Along with the many reasons why so many of us love this time of year, one of the main reasons for me is that the landscaping around the camps consists of a great variety of indigenous aloes. In the harsh landscape of winter, these unique plants create beautiful scenes with flowers in all vibrant shades of red, orange, and golden yellow. The colours attract the attention of not only the staff and our guests but also some very special and equally beautiful visitors: the sunbirds.
For me, sunbirds are some of the most beautiful birds in Southern Africa, with very fascinating beaks that inject right into the flower of the aloe in search of their daily dose of nectar, it can be very fascinating taking some time of your day to just stop and watch them go about their business.
At Londolozi we see four different species of Sunbird on a common basis:
- Collared Sunbird,
- Marico Sunbird,
- Scarlet Chested Sunbird
- White Bellied Sunbird.
One not so common but geographically does range into the area is the Amethyst Sunbird making it possible to see five of them in around Londolozi.
During the peak of winter, the aloe flowering is in full force and the hive of activity around them is palpable. A number of sunbirds weave in and out of the aloes, hopping from one to the next in search of the delicious nectar. Accompanying them are a host of bees and other insects and birds. As a spectacle, it is something magnificent to witness. However, we know bird photography in general, can be a challenge as the little critters hardly sit still for long enough before fluttering on elsewhere. One needs to do things in a certain way in order to get the most out of the sunbirds, as they can be relatively shy, flying off into the thicker vegetation at any slight disturbance.
How to get the most out of time with the Sunbirds?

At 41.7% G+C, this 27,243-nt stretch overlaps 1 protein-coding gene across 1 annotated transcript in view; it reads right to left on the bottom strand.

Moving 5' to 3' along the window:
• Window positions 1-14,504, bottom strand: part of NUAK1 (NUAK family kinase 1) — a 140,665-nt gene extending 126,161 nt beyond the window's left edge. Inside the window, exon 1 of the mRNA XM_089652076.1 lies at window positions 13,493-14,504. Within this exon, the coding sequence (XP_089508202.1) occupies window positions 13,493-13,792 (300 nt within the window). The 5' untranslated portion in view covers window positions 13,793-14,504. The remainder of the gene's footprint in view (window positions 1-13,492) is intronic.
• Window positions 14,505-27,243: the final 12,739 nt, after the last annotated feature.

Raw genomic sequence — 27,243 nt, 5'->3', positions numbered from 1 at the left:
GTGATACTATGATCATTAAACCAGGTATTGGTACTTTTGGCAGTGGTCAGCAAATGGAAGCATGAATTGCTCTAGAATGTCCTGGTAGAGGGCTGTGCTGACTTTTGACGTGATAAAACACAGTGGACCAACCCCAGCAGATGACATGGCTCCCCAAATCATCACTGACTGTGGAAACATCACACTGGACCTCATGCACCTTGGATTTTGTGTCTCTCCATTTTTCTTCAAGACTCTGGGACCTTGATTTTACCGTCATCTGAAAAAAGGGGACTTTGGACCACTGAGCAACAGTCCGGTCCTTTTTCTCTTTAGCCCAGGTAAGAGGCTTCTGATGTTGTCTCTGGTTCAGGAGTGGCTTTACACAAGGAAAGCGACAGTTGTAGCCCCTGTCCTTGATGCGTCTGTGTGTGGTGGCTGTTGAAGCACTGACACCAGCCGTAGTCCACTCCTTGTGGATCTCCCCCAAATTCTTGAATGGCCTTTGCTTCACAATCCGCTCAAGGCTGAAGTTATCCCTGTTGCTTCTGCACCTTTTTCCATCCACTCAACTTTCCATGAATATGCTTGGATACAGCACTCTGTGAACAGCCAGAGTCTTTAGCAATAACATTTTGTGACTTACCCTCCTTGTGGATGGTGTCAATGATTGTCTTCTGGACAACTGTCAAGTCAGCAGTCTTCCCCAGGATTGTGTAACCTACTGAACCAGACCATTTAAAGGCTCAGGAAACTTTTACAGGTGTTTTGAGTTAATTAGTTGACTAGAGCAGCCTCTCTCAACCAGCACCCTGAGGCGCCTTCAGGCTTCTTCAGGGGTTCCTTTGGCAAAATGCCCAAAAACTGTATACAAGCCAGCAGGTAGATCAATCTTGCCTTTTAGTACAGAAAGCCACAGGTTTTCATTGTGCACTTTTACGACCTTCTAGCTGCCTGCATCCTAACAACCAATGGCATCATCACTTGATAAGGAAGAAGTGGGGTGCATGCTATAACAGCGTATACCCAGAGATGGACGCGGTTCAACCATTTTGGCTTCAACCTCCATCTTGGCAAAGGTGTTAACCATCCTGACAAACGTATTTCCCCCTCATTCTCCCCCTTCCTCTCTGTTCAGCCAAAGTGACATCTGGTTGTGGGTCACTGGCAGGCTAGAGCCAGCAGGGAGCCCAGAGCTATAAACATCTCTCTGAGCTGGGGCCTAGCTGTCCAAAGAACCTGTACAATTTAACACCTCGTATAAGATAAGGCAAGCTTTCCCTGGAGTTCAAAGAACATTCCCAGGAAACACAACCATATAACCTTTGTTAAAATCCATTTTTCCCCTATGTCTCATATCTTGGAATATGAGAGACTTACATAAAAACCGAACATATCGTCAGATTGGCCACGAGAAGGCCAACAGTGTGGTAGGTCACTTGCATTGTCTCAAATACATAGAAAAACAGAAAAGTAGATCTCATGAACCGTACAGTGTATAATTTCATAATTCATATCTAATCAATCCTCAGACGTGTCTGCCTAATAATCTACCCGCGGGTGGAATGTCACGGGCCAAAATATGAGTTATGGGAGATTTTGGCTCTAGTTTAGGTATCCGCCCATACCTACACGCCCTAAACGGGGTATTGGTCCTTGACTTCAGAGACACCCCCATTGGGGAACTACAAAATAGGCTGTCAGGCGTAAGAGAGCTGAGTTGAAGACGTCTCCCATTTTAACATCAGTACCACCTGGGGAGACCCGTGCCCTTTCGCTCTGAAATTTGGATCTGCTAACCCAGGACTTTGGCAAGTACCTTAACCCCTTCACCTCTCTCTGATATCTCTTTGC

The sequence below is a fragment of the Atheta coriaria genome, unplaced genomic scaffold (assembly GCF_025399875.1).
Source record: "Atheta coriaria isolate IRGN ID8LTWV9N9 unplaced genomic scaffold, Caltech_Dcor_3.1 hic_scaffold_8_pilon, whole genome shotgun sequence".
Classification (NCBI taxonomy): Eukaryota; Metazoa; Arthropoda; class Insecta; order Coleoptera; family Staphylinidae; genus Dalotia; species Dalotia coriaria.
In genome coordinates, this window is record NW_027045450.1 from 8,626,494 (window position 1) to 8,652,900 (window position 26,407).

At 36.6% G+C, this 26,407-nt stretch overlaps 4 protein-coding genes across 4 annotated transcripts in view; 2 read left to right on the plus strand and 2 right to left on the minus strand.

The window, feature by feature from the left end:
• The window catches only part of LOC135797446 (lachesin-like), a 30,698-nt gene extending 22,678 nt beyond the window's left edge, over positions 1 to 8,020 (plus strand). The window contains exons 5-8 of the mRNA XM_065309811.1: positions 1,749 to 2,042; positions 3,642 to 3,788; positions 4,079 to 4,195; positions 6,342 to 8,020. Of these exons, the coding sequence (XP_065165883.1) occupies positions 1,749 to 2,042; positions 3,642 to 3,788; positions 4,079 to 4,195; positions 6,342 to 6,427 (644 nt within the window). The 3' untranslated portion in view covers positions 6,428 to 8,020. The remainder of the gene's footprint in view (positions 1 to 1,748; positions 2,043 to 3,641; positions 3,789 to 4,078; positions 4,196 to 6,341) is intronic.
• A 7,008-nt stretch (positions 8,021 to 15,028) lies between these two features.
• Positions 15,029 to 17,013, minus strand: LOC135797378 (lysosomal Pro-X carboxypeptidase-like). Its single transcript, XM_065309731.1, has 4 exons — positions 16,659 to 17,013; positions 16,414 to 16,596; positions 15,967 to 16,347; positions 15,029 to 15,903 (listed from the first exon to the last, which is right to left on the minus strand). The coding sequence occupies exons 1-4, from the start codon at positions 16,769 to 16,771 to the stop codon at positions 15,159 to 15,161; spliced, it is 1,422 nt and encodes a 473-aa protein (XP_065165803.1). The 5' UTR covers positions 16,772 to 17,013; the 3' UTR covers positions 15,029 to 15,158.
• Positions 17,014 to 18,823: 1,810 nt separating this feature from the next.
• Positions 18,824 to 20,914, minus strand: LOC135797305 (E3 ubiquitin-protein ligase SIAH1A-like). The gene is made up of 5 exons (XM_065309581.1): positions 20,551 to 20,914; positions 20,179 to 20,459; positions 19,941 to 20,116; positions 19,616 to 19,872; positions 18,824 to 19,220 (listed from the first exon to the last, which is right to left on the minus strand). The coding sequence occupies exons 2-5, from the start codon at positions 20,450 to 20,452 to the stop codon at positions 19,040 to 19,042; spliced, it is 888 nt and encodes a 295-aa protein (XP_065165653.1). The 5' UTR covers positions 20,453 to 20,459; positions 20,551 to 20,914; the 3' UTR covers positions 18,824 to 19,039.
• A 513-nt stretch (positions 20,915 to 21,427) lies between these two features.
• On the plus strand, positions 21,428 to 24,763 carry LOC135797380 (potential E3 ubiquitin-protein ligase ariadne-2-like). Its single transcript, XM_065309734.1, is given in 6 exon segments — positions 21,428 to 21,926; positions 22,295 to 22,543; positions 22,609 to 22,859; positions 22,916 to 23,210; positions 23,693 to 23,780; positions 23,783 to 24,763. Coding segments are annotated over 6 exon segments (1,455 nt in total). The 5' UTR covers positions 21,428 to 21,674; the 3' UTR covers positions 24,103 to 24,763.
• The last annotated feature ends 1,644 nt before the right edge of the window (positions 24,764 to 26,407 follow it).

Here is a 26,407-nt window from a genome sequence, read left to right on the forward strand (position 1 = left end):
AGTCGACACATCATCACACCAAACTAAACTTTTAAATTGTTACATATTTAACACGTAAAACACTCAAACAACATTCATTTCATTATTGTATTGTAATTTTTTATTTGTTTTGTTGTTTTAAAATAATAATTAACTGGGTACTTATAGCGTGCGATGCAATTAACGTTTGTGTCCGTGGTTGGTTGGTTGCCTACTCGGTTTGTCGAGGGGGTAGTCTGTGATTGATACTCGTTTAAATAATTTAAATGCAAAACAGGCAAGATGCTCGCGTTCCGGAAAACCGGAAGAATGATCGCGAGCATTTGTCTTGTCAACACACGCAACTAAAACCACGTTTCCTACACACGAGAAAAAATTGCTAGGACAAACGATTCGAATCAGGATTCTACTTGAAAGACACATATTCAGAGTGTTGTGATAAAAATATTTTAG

- The best time is the early morning as the sun is up enough to warm things slightly but still soft to cast its golden light and activity is at its highest.
- A larger lens helps (option to hire from the photographic studio)- allowing you to sit slightly further away and wait for them to return.
- A tripod or monopod comes in handy to help keep the larger lens stable for sharper images and the prevention of fatigue from holding it up.
- The correct settings- A shallow depth of field helps to accentuate the sunbirds and aloes against a blurred background. Fast enough shutter speed so that the images are sharp.
- Patience- either choosing to focus on one aloe with the hopes that the birds land on that aloe, or attempting to follow the birds around (frustrating, I tell you).
Enjoy a few pictures of some of our resident Sunbirds:
Sunbirds thrive in the winter feeding on the copious amounts of nectar available from the aloes. Turn the clock to the summer when the aloes are no longer flowering, the sunbirds then rely on a number of different insects and spiders as the predominant food source, while feeding on the nectar of the odd flower that’s available.
Such stunning birds definitely do brighten up the dull winter landscape and are by far my favourite. Make sure to look out for them while walking on the camp paths this winter season.